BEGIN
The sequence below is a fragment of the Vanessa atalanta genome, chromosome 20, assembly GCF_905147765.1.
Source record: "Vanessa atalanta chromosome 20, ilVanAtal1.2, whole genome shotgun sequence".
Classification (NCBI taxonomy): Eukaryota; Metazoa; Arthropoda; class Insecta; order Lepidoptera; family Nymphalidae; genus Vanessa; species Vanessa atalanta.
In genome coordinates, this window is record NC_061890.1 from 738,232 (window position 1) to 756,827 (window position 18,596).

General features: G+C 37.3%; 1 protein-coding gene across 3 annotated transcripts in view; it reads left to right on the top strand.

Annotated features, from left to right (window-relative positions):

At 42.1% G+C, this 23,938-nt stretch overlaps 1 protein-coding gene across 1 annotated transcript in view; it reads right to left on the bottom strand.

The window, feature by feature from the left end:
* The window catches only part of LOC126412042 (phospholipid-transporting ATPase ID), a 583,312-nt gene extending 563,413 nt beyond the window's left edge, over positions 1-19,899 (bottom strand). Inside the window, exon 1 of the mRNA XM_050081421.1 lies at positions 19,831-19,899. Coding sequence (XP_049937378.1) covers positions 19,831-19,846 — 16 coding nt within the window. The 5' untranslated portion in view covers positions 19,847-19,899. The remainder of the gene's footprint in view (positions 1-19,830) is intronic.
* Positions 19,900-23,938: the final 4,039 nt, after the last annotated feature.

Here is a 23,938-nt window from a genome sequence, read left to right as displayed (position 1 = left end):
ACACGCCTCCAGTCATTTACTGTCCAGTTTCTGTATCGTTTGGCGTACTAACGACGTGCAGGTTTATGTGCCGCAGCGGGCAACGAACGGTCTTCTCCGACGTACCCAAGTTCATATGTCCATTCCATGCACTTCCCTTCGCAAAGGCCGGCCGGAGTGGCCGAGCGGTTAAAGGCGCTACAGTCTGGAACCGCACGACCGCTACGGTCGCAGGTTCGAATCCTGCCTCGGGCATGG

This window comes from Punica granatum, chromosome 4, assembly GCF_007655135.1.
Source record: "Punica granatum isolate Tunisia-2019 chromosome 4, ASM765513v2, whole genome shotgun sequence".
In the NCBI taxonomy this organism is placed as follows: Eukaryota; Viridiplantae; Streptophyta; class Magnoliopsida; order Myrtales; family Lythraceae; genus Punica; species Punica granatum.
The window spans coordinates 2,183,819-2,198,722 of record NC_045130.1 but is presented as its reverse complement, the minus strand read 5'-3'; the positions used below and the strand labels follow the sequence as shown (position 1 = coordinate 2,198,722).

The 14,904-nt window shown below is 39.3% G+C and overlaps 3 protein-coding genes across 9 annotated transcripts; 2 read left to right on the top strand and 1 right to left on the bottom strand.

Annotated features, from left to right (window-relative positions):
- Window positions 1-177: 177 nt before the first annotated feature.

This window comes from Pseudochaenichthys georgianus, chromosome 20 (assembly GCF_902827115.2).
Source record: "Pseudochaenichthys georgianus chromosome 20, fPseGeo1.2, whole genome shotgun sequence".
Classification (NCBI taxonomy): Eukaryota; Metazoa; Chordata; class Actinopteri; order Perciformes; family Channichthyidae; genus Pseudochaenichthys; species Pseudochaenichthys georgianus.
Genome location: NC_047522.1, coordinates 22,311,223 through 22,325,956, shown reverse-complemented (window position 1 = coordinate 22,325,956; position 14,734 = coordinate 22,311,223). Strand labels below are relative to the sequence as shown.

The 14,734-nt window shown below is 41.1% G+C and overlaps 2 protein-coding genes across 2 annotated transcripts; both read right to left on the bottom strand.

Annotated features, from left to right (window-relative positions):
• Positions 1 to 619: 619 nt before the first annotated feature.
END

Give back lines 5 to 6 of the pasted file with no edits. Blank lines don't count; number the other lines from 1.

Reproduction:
General features: G+C 37.3%; 1 protein-coding gene across 3 annotated transcripts in view; it reads left to right on the top strand.

Annotated features, from left to right (window-relative positions):